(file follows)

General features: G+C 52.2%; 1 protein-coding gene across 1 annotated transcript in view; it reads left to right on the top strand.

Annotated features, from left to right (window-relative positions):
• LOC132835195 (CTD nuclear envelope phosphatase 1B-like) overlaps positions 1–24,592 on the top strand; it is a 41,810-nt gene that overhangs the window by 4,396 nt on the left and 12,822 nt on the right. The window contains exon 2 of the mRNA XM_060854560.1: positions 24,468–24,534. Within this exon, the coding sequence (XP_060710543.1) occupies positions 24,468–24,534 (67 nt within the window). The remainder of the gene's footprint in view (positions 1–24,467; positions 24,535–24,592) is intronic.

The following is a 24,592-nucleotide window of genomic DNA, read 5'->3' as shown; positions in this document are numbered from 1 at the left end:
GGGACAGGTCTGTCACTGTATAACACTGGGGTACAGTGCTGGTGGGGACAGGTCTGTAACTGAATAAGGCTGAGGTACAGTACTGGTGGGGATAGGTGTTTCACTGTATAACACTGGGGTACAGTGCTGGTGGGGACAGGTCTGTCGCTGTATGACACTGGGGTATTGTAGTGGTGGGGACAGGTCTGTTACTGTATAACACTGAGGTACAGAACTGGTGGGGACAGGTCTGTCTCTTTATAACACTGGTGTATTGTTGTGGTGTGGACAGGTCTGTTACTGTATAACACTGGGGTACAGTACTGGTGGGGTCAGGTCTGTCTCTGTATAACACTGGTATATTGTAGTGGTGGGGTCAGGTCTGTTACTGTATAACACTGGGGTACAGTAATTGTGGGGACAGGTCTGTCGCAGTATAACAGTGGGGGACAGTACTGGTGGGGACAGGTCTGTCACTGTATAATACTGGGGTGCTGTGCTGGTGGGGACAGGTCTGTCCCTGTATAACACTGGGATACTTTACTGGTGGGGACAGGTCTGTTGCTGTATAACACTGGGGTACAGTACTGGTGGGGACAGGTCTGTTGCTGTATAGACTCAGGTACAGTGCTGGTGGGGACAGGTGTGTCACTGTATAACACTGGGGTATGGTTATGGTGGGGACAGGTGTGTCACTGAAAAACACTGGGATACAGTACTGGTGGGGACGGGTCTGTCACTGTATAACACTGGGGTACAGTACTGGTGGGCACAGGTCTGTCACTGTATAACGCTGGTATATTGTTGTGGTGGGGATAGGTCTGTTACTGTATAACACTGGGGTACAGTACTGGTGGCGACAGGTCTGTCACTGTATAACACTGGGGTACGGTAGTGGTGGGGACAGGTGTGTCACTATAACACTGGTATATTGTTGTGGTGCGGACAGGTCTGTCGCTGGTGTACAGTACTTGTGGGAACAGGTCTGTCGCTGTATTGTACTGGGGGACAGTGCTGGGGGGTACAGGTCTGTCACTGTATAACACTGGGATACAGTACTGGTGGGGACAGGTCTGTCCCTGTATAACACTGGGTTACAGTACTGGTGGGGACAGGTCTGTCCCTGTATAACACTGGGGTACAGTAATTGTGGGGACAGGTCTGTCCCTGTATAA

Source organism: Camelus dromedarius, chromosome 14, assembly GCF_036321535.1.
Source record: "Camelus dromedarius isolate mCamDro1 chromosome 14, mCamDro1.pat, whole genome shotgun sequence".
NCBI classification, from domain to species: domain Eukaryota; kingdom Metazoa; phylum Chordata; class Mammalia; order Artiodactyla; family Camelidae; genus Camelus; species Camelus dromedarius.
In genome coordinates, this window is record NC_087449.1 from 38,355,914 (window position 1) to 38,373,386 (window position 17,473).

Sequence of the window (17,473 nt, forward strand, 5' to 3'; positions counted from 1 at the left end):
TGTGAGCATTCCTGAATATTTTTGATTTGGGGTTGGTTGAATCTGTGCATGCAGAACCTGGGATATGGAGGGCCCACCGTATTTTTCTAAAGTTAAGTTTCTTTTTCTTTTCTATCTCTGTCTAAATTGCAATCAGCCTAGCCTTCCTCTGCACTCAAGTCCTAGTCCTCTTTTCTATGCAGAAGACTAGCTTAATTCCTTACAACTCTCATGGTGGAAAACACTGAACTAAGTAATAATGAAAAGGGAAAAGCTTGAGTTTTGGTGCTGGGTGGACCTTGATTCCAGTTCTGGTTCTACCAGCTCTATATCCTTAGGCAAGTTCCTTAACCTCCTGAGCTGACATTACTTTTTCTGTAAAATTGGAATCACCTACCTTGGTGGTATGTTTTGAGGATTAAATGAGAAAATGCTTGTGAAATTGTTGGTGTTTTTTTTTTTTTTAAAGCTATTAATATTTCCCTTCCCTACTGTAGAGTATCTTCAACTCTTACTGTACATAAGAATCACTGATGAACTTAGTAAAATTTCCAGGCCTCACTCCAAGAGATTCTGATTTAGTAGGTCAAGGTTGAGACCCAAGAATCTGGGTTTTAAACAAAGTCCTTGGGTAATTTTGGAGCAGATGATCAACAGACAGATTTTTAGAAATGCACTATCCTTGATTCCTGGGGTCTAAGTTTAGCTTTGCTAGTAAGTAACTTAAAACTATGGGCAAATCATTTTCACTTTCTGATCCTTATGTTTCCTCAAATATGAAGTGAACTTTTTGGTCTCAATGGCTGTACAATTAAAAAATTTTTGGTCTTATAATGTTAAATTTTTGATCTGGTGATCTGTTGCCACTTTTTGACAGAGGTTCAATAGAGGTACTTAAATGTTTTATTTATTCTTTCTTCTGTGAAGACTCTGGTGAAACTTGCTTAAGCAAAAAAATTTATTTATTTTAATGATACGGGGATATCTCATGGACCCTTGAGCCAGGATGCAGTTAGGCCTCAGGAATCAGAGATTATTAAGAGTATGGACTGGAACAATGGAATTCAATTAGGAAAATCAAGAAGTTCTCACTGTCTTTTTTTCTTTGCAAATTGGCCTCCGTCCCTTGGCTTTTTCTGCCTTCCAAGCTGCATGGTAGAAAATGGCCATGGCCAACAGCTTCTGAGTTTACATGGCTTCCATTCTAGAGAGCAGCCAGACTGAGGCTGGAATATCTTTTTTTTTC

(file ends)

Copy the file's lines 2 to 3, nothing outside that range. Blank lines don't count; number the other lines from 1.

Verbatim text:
Annotated features, from left to right (window-relative positions):
• LOC132835195 (CTD nuclear envelope phosphatase 1B-like) overlaps positions 1–24,592 on the top strand; it is a 41,810-nt gene that overhangs the window by 4,396 nt on the left and 12,822 nt on the right. The window contains exon 2 of the mRNA XM_060854560.1: positions 24,468–24,534. Within this exon, the coding sequence (XP_060710543.1) occupies positions 24,468–24,534 (67 nt within the window). The remainder of the gene's footprint in view (positions 1–24,467; positions 24,535–24,592) is intronic.